Thrift stores are becoming more popular with middle aged clothes shoppers. If you don’t want to wear yoga attire to work, thrift stores are some of the best sources for clothing made from a wider variety of fabrics.
Even if the environmental ethic of reducing consumption or the excitement of a rare find is difficult to convey to students, cultural differences in attitudes toward second hand shopping are a worthwhile topic to explore in the English language learning class.
Attitudes towards second-hand purchases differ significantly across cultures and are worth making students aware of. For North Americans, finding something at a remarkably cheap price at a thrift store or garage sale can confer on the item a certain cachet, even bragging rights to the consumer. Ask your students if the same applies in their cultures and many may reveal such a purchase would be a source of shame.
While students will pick and choose the aspects of our culture they wish to adopt, part of our job as ESL, ELL or EFL teachers is to improve students’ bi-cultural fluency, thereby enhancing their soft skills.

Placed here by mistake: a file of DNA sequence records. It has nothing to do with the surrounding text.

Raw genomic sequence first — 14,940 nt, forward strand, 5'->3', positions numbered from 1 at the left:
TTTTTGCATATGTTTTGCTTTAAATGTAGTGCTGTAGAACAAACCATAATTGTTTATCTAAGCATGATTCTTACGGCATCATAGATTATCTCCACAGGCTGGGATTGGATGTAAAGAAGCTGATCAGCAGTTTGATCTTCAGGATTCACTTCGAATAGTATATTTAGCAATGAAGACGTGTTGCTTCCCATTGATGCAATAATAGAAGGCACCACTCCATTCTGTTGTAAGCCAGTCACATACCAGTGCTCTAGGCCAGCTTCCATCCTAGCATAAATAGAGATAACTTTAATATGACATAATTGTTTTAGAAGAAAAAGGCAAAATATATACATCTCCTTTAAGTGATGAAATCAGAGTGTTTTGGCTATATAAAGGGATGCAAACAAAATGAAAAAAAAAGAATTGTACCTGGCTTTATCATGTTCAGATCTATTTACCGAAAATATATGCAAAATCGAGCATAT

Here are two worksheets, one for beginner and one for intermediate, on a thrift store called Value Village. It’s part of the Savers chain. This is a company with a very successful business model even students uninterested in second-hand shopping usually find very interesting. A for-profit company, Savers gets its merchandise from and shares its profits with over 160 non-profit partners.
Click on the image below to view the intermediate level reading exercise.
The beginner exercise covers the basics. Click on the image below to view it.
Let me know how it goes!